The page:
Following the American Civil War Sesquicentennial with day by day writings of the time, currently 1863.

July 28th, 1864.

I expect to visit the regiment some day this week. My friend, Mr. May, has promised to accompany me, and I anticipate much pleasure. I am told General Wilcox has been made a Major General, and is to take command of the Department of Ohio, headquarters at Cincinnati.

We expect a detachment of “invalids” from Washington to do hospital duty. Soldiers call them “condemned Yankees.” All detailed men are ordered to the front; they are packing up, getting ready to move tomorrow morning. Invalids and musicians are to man the hospitals, by order of Lieutenant General Grant. I pity the poor, unfortunate patients; boys make but poor nurses, and musicians are mostly boys.

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July 28 — From the 21st to the 27th of July I was on the sick list, with a painful abscess on my jaw. Just before the abscess burst it pained so acutely that I cried like an old woman, a beautiful performance indeed for a soldier in the field to go through with.

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July 28th. Layed in the woods all day. Saw some of the 26th regt. At 9 o’clk P.M. we started for the front of Petersburg; marched till morning, about 20 miles.

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July 28—We were treated very good on the road, and especially at Goshen, N. Y. The ladies gave us eatables and the men gave us tobacco.

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Etowah Bridge, Thursday, July 28. Dull, drowsy and dreamy. Nothing in camp but speculations on the affairs in front and the future in general. A few have hopes of peace from the Peace Commissioners in Canada, but fear it is delusive.

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July 28th. Pleasant Valley. All one can see from this point is mountains, trees, grass, the Potomac River, great flocks of turkey buzzards sailing through the air. About noontime orders came to fall in for a march. Our march led back over the river road, through Sandy Hook, on over the railroad bridge, through Harper’s Ferry, up over Bolivar Heights by Camp Hill, out on the Charlestown Pike, going into camp near Halltown. A march of ten miles. Here we find a wagon train loaded with supplies. Orders to draw five days’ rations. This will pass for another hot, dry, and dusty day, and I marching barefooted over the rough, stony roads, up and down hill. Orders to put up our shelter tents. A large mail received. The 6th Corps showing up again. Trouble must be brewing. They are camping near our Corps, the 8th. Drew a pair of shoes and two pairs of woolen stockings. My feet are in bad condition to break in new shoes, or army brogans. Hope to get along all right now. Wrote a few letters. Our camp is on high ground, and all is quiet while we try to sleep and rest.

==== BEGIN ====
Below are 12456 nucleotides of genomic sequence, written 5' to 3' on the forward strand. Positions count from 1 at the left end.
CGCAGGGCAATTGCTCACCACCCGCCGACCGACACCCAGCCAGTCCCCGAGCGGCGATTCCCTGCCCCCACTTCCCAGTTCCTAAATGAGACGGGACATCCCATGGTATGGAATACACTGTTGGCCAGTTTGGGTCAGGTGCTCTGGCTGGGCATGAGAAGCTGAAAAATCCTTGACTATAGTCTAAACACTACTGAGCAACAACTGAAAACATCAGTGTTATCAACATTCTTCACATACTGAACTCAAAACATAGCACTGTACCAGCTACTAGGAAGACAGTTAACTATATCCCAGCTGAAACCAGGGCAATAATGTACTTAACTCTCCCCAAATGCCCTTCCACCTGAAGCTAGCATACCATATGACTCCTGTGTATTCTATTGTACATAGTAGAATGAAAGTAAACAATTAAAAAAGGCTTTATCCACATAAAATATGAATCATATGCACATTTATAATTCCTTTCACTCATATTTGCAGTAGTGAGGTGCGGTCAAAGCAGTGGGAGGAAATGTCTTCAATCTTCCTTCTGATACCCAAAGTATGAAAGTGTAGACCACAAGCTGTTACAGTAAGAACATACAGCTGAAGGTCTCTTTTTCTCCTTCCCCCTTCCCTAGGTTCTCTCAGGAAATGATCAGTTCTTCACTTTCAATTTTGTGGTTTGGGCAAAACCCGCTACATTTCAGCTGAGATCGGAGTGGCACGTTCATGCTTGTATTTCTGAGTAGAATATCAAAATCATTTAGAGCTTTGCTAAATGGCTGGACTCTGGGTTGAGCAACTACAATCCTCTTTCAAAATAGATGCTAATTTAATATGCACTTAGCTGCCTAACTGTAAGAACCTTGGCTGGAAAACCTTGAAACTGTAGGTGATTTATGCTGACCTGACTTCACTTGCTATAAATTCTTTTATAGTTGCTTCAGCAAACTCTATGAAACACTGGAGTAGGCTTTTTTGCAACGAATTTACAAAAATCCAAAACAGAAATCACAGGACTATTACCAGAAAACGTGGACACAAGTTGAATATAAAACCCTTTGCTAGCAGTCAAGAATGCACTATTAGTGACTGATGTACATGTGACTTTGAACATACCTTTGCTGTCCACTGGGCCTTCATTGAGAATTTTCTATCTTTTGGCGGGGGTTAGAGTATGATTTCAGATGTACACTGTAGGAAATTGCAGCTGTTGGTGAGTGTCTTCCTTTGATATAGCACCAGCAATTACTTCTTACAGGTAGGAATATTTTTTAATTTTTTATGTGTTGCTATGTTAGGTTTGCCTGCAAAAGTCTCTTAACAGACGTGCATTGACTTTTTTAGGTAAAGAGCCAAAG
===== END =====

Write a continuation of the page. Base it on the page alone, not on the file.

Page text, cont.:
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by John Beauchamp Jones

            JULY 28TH.—Cloudy, but no rain.

            Nothing new from Georgia or Petersburg. But a dispatch from Gen. Ewell, received to-day at half past two P.M., orders the local troops (they did not march yesterday) or other disposable forces to occupy the Darby Town, New Bridge, and Williamsburg roads, for the enemy’s cavalry were working round to our left. This was dated “27″ when, no doubt, it should be 28th. The Secretary was over at the President’s office, whither I sent the dispatch. I suppose the troops were ordered out, provided there was a mistake in the date. All dispatches should have the day written out in full as well as the day of the mouth, for the salvation of a city might depend on it.

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Thursday, 28th—No news. All is quiet. I am still gaining strength slowly. We get very poor board here for a sick man to gain strength on, but we must make the best of it at present. The room we occupy, called a ward, is about one hundred feet long north and south, and fifty feet wide. There is a row of cots on each side. My cot is on the west side, and in the afternoons it is so hot that we can hardly stand it. There are windows in front and along the west side.

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July 28, 1864.

I rose early and had the boys plow the turnip-patch. We were just rising from breakfast when Ben Glass rode up with the cry: “The Yankees are coming. Mrs. Burge, hide your mules!” How we were startled and how we hurried the Major to his room! [The Yankees did not come that day, but it was thought best to send Major Ansley away. He left at 2 A. M.]

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Wednesday, July 27. — Went down to City Point. Saw General Benham, Doctor Dalton, and others. Day warm, with some slight showers in the afternoon. Heard a rumor that the corps was to move. Mine ready.

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